6 Outcasts, outlaws, and outsiders: Exiled Russian anarchists in the interwar years Elizabeth Jane Dennison, PhD thesis, University of Illinois at Urbana-Champaign 1993. p.107 quoting A. Berkman to Yelensky, 1 February 1930, G file, Boris Yelensky Archive,  International Institute of Social History
7 See Malcolm Archibald’s introduction to ‘A Letter from Tashkent (1925)’ by Boris Klichevsky
8 the exchange is in folder 8 of the Berkman papers in Amsterdam, page 65 onwards. [See next article:]
9 ‘The death of Vera Martsinkevitch’ Tragic procession p.26: Bulletin of the Relief Fund no.1 December 1926, p.5
10 Emma Goldman Papers at the International Institute of Social History, folder 221 see text at Goldman gave a lecture on “Heroic Women of the Russian Revolution” at the Folk House in Bristol on May 4th 1925.
11 ‘Transfer of all politicals to Solovetski’ Tragic procession p.3: Bulletin of the Joint Committee, no. 1 October 1923
12 ‘The case of Lazarevitch’ Tragic procession p.25: Bulletin of the Relief Fund, no.1 December 1926, p.4
13 ‘The mill of the Bolsheviks’ Tragic procession p.44: Bulletin of the Relief Fund, no.5 March 1928 p.3
14 Dennison p.88
15 Dennison p.104
16 ‘After thirteen years’ Tragic procession p.58: Bulletin of the Relief Fund, November-December 1930 p.1
17 ‘Conditions in Russia’ Tragic procession p.62: Bulletin of the Relief Fund, November-December 1930 p.5
18 See Viktor Savchenko, ‘The Anarchist Movement in Ukraine at the Height of the New Economic Policy (1924-25)’, in particular p.182.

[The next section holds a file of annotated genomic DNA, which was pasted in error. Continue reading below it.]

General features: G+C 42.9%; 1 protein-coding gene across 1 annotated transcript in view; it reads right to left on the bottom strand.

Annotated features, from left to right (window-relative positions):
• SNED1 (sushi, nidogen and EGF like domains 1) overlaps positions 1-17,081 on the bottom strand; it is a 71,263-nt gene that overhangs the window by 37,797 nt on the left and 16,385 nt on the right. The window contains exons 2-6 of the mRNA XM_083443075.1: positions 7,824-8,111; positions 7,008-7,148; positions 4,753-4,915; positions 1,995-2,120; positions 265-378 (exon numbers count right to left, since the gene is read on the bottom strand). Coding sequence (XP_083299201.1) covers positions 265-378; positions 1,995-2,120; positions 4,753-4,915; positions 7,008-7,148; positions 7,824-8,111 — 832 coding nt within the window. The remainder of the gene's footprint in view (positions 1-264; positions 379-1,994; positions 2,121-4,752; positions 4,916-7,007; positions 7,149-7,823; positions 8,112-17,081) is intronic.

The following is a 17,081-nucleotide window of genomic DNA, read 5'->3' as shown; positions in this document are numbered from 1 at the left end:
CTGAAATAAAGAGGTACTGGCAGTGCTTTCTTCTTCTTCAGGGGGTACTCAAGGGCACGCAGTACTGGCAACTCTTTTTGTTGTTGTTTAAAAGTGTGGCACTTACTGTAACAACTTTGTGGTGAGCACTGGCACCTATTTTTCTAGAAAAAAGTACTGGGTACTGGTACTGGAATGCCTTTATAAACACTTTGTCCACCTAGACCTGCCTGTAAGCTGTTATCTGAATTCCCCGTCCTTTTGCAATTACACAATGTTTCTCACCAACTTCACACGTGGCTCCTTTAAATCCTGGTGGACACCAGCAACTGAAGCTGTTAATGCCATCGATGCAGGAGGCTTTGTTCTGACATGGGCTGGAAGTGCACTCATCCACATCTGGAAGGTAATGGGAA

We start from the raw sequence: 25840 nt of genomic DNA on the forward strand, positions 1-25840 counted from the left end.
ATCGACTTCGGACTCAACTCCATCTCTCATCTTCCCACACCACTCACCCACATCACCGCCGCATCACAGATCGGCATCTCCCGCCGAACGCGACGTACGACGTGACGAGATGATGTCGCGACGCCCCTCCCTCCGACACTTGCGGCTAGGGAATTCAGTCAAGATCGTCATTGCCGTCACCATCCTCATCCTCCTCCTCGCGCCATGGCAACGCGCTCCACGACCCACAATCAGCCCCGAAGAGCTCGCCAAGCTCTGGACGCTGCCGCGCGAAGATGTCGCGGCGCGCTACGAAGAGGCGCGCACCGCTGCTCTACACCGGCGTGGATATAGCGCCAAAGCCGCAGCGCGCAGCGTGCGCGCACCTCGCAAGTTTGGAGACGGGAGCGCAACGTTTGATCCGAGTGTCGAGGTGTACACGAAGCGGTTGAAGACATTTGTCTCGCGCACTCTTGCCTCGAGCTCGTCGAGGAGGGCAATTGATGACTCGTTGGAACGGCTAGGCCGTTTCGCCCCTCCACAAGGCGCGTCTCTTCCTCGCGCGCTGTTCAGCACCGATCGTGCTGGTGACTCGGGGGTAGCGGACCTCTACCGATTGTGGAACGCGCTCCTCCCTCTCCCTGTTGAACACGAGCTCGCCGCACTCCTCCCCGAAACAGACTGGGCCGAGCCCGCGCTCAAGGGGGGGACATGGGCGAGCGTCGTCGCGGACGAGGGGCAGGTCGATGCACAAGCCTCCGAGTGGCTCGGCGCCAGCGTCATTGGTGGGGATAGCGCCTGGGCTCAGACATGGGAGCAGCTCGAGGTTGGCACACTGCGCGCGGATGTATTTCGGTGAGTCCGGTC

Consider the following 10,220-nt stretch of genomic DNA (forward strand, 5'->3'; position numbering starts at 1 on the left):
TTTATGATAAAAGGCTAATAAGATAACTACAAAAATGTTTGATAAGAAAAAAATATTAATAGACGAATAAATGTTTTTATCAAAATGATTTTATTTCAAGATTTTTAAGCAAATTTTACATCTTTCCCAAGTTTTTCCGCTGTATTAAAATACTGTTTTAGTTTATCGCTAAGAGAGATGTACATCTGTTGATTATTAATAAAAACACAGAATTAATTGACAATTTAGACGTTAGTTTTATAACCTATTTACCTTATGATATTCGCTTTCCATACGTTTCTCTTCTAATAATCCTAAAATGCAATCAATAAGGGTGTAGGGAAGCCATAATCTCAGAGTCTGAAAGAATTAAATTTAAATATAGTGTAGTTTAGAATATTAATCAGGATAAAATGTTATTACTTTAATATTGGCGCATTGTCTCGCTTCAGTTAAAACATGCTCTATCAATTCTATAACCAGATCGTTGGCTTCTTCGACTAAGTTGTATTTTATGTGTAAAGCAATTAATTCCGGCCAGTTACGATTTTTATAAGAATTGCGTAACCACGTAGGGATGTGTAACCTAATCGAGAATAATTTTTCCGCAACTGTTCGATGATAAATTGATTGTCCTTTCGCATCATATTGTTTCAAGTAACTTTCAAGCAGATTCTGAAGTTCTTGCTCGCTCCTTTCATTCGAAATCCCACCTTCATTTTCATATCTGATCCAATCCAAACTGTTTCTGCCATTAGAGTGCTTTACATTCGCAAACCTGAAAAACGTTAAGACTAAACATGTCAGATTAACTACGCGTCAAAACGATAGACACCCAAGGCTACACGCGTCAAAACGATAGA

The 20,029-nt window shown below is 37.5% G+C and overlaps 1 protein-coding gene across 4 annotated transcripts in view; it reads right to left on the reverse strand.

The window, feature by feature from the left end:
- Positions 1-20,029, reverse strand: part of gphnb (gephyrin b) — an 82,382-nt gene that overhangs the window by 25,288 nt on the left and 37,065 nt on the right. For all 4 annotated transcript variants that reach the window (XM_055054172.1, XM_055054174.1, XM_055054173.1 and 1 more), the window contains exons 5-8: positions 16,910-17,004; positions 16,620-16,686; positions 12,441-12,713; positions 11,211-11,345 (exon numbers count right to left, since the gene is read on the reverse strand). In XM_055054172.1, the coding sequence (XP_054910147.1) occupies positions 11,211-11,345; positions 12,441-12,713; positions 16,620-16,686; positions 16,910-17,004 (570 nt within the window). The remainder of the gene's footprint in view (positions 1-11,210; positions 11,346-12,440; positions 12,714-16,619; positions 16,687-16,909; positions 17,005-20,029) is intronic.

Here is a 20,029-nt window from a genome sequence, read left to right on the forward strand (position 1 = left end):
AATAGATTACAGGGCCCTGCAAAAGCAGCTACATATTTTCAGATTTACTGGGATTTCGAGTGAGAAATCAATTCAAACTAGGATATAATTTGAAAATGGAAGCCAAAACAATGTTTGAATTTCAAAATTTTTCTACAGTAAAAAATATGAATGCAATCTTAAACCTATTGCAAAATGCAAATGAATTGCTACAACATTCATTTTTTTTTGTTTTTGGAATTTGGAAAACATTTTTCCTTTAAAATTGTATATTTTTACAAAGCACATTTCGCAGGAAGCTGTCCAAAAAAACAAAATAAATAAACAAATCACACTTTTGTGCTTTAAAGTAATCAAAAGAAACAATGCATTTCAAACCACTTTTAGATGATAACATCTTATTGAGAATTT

from KSL: Bulletin of the Kate Sharpley Library No. 93-94, March 2018 [Double issue]

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28, March 2018 at 10:04 am

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Boris Klichevsky: A Letter from Tashkent (1925)

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In 1925 the anarchist Boris Klichevsky, exiled in Soviet Turkestan, wrote a letter to his old comrade Mark Mrachny in Berlin, reporting on the condition of repressed anarchists in the USSR. Klichevsky was a starosta, literally an “elder,” for the community of anarchist exiles in the city of Tashkent. This was an elected position which entitled Klichevsky to negotiate with the Soviet authorities on behalf of his fellow-exiles, and also gave him access to information about anarchist exiles and prisoners at other locations. Mrachny prepared a typescript of the letter which is now preserved in the International Institute for Social History (Senya Fléchine Papers: Folder 47, pp. 130-132). A heavily edited version was published in English translation in the Bulletin of the Joint Committee for the Defense of Revolutionists Imprisoned in Russia (November-December 1925) as an anonymous letter.

One remarkable feature of Russian anarchism has always been its ability to regenerate itself under the most adverse conditions. As Klichevsky’s letters shows, there was a new wave of young people coming into the movement, people who were too young to take part in the revolutions of 1905 and 1917. Despite being indoctrinated in the Komsomol (Communist Youth) or even the Party itself, these people, from all walks of life, gravitated to anarchism.

The letter has been translated and annotated by Malcolm Archibald. Read it at: